|Publication number||US5189662 A|
|Application number||US 07/470,178|
|Publication date||Feb 23, 1993|
|Filing date||Jan 25, 1990|
|Priority date||Jan 26, 1989|
|Also published as||DE3902243A1, DE3902243C2, EP0381011A2, EP0381011A3|
|Publication number||07470178, 470178, US 5189662 A, US 5189662A, US-A-5189662, US5189662 A, US5189662A|
|Original Assignee||Alcatel N.V.|
|Export Citation||BiBTeX, EndNote, RefMan|
|Patent Citations (19), Non-Patent Citations (4), Referenced by (29), Classifications (10), Legal Events (5)|
|External Links: USPTO, USPTO Assignment, Espacenet|
1. Field of the Invention
The invention relates to transmission networks, and more particularly to a network having electronically switchable nodes for switching paths and a method of controlling the network.
2. Description of the Prior Art
Conventional line-bound transmission networks include repeater stations, at which digital signals can be switched manually in a mechanical distributing frame.
The development goal set by network operators is to create electronically-controlled switching distributors--also referred to as cross-connects--for the repeater or operating stations of the transmission network. With these, in the case of a failure of a path, an alternative path can be switched very quickly in the transmission network. In this way, the availability of paths is increased. In addition, leased lines can be switched and paths can be simply released for maintenance purposes. The switching of transmission paths requires an effective so-called network management, which is carried out, for example, by a central computer.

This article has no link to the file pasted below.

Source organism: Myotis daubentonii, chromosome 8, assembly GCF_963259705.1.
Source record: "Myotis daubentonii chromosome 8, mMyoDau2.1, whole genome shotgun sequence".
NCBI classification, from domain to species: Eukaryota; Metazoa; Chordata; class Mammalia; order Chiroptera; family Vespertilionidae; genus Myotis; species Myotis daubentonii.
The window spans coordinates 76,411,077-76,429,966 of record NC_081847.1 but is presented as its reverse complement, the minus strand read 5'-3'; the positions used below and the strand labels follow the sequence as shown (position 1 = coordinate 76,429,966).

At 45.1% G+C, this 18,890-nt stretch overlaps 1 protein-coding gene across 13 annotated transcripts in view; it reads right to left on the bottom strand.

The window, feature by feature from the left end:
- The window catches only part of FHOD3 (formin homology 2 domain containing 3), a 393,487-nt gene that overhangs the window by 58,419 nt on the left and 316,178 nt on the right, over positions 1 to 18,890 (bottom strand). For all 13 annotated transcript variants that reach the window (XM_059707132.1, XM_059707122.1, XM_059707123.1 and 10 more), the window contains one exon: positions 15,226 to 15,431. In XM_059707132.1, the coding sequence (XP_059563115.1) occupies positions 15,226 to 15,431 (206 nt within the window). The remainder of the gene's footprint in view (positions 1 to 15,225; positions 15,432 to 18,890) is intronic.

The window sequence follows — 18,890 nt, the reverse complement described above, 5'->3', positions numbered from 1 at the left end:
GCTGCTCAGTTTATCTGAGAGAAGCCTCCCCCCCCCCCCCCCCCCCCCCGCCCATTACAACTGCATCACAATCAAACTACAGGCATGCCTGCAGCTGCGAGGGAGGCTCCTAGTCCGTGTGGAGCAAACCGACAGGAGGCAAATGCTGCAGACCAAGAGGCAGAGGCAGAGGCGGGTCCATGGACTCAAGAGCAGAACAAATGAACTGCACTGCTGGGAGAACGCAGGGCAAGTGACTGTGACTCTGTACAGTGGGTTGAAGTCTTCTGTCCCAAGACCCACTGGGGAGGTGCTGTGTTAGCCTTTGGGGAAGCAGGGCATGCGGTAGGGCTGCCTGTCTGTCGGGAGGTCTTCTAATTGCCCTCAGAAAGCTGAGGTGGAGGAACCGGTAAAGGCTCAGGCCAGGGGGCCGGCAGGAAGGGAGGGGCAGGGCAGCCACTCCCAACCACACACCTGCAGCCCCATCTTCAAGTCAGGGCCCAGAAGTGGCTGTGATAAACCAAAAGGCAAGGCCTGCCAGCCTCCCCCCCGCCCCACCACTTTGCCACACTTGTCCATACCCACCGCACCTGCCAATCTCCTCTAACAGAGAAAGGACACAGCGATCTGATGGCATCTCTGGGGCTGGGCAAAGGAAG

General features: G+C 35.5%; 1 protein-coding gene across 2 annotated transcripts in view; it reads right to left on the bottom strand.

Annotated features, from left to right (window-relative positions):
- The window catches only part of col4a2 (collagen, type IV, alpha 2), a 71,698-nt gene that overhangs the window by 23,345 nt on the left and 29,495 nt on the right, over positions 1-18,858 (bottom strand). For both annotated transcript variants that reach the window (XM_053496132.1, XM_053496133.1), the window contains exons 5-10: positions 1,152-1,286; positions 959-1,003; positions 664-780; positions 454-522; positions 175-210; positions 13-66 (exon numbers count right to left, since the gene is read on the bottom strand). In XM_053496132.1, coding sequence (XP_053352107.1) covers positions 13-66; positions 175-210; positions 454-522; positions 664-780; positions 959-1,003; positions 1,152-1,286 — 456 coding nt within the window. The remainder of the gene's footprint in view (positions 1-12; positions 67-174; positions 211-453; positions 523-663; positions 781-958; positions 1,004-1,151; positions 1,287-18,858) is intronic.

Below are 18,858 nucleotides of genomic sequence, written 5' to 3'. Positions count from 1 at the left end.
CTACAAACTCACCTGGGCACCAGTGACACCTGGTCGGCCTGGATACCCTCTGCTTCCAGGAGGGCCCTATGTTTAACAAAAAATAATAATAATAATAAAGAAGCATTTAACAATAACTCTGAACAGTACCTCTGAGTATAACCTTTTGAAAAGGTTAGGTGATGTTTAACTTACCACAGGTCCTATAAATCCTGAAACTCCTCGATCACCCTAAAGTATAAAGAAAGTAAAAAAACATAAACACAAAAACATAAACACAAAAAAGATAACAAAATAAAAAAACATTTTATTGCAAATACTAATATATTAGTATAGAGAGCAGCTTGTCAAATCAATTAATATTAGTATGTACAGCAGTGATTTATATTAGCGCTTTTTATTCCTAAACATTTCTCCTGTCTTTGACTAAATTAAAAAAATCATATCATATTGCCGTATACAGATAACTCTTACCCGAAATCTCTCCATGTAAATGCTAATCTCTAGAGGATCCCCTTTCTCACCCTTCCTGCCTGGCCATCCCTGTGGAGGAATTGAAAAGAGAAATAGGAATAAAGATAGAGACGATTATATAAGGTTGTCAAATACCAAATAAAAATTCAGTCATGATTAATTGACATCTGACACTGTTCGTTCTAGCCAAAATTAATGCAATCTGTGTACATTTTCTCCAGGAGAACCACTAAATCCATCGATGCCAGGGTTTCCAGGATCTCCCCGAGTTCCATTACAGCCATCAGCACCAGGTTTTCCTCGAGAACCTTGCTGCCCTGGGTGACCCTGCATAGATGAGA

A primary objective of the present invention is to carry out the establishment and switching of transmission paths in an electronically controlled manner, even in a set-up phase, in which a central network management is not yet available, or in the event of failures of a central computer.
Another objective of the present invention is to control and monitor established signal paths in a transmission network and to rapidly change to a new path in the event of a failure in a path.